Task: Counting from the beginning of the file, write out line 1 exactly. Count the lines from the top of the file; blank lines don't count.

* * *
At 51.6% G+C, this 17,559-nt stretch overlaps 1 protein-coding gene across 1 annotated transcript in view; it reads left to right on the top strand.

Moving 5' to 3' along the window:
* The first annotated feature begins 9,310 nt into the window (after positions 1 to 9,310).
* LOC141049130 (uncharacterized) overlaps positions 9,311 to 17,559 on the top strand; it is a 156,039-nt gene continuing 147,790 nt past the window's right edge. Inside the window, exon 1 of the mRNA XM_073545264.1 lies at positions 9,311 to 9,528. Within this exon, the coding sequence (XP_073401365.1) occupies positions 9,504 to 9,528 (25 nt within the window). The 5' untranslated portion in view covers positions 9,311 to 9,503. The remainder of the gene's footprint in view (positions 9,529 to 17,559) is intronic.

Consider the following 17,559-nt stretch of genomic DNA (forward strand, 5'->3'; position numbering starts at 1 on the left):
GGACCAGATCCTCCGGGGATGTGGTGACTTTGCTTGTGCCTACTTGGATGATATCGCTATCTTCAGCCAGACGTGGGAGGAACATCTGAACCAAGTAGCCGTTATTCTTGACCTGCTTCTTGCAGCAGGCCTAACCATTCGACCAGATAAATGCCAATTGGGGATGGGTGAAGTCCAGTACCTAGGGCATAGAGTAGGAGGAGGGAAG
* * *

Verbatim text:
At 51.6% G+C, this 17,559-nt stretch overlaps 1 protein-coding gene across 1 annotated transcript in view; it reads left to right on the top strand.